Camp Fire housing bill to face final committee hearing AB 430 doesn't address need for affordable housing or housing in Paradise

photo by Karen Laslo
AB 430 author James Gallagher, 3rd District assemblyman, at July 3 Senate committee hearing. Gallagher said the bill will create a “narrowly-applied, streamlined” approval process – but whether that streamlining will produce affordable housing is the topic of debate.

by Leslie Layton and Karen Laslo

Chico-area residents and Butte County leaders spoke at last week’s Senate committee hearing in Sacramento, some in support and some in opposition to Assemblyman James Gallagher’s Camp Fire housing bill that will encourage large-scale development.

Gallagher’s bill, AB 430, was passed July 3 on a 5-1 vote by the Senate’s Environmental Quality Committee and will be the subject of a final committee hearing on July 10. The bill will facilitate housing construction in eight communities by letting builders, in many cases, circumvent review under the California Environmental Quality Act (CEQA) and by reducing requirements for public hearings for new development. read more

Nelson finds her visit with immigrant detainee “poignant” Detained immigrants in Yuba City need human contact, visitation group says

photo by Chris Nelson
Visitors entrance at the Yuba County Jail

by Chris Nelson

It was serendipity that I visited the man I did at the Yuba County Jail Monday in Marysville.

I got there four minutes too late to see the man I had planned to meet; the second name I had was a man who had been transferred elsewhere and the third candidate wasn’t available for a visit until later in the day. All three of those men had Latino surnames. The man I did get to visit was from Vietnam. read more

Citizenship gives Santa Rosa dad sense of security Green-card holders seek protection through citizenship

photo by Lindajoy Fenley
Joel Verdejo Flores with children David and Gabriela.

by Lindajoy Fenley

Joel Verdejo Flores worked without authorization for nearly five years in California before obtaining a green card that made him a permanent resident in 1995.

He was 20 years old, Bill Clinton was president and moving beyond residency to citizenship didn’t seem like a pressing matter. But that changed in 2016 with the election of President Donald Trump.

As Trump’s supporters continued shouting, “Build that wall,” the Santa Rosa father of two U.S.-born children heard that immigration enforcement was becoming more rigorous. He stopped wavering. read more

Proposed citizenship question turns Census into civil rights issue Inaccurate tally could affect minority communities, election results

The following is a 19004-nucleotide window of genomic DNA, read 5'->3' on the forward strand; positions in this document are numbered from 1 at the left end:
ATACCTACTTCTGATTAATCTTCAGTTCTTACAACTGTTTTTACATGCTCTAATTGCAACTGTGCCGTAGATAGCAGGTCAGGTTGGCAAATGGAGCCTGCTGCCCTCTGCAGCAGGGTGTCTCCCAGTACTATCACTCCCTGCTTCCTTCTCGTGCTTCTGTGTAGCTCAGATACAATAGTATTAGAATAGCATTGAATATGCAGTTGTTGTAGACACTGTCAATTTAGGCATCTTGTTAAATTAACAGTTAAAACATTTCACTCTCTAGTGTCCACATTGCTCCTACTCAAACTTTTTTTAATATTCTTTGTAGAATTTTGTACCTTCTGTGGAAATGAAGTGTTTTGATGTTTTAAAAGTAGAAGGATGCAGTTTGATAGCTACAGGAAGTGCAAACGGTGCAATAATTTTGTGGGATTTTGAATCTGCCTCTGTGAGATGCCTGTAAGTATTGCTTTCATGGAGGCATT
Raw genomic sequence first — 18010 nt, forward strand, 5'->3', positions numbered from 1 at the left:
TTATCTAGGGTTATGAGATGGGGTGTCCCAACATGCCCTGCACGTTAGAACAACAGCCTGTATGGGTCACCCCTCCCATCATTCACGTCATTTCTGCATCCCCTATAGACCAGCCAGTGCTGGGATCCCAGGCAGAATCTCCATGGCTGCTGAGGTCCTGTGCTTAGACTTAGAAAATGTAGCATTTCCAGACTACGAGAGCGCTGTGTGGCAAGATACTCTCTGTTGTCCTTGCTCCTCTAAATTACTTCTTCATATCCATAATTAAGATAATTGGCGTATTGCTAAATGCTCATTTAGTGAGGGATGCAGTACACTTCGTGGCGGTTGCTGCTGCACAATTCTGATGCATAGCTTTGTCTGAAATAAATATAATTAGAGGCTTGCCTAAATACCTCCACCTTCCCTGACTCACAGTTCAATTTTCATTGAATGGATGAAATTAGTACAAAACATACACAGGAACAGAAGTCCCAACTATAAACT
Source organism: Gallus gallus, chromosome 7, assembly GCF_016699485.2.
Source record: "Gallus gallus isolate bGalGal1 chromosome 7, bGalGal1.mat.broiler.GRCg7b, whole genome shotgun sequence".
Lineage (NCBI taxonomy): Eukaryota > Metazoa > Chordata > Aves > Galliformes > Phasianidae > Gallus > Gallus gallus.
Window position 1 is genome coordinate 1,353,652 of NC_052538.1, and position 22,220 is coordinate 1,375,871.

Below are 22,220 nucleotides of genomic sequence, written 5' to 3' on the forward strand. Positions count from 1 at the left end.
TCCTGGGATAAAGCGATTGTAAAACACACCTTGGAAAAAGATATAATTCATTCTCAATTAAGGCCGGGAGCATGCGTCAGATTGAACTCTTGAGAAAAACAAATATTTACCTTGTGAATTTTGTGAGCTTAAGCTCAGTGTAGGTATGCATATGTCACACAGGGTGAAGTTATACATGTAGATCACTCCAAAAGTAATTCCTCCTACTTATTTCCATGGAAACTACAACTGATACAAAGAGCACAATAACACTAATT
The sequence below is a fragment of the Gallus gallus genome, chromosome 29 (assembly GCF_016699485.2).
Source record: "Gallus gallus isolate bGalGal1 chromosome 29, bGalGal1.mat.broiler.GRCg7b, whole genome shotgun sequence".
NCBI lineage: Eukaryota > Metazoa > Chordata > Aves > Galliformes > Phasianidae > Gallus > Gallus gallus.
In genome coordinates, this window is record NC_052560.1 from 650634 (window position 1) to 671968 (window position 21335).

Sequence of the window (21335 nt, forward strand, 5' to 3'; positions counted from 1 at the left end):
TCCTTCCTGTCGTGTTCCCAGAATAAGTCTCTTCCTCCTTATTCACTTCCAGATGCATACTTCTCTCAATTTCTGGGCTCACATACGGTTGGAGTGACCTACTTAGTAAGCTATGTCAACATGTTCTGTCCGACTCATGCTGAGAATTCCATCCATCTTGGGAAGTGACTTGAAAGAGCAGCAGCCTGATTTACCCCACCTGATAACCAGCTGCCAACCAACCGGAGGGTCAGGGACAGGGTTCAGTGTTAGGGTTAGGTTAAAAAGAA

by Lindajoy Fenley

Ethnic minority organizations are vowing to do everything possible to encourage an accurate census count in the face of what they called a Trump Administration plan to solidify conservative Republican power with a distorted tally.

“The 2020 Census is one of the most urgent civil rights issues facing America,” said moderator Beth Lynk of the Leadership Conference Education Fund in opening an Ethnic Media Services press conference by telephone that featured speakers for five organizations. read more

Chico’s “undocumented” attorney earns U.S. citizenship Sergio Garcia says family-based migration is crucial

photo by Karen Laslo
Salvador Covarrubias (left) brought his young son Sergio Garcia to Chico, knowing that the boy would qualify for residency.

by Leslie Layton

It took Sergio C. Garcia longer to become a U.S. citizen than it took for his native country, Mexico, to win independence from Spain.

It took longer than it took for him to win the right to practice law, becoming the nation’s first, so-called undocumented attorney.

Garcia will be sworn in as a U.S. citizen in a ceremony today in Sacramento – the end of a journey that began in 1994 when he was brought to the country as a teen who knew even then that if he was going to live in the United States, he wanted to belong as a participating citizen. read more

Charges filed against Chico man in connection with racist graffiti Bona to enter plea on Wednesday

by Leslie Layton

A Chico man who had been previously committed to a mental health facility was charged Friday with vandalism and violating civil rights, according to a press release from the Butte County District Attorney’s Office.

The press statement says Thomas David Bona, 33, was charged in Butte County Superior Court and will return to court to respond to charges at 8:30 a.m. June 19.

Butte County District Attorney Mike Ramsey’s statement says Bona was charged after committing “various acts of racist and non-racist graffiti throughout the City of Chico over the last two months.” read more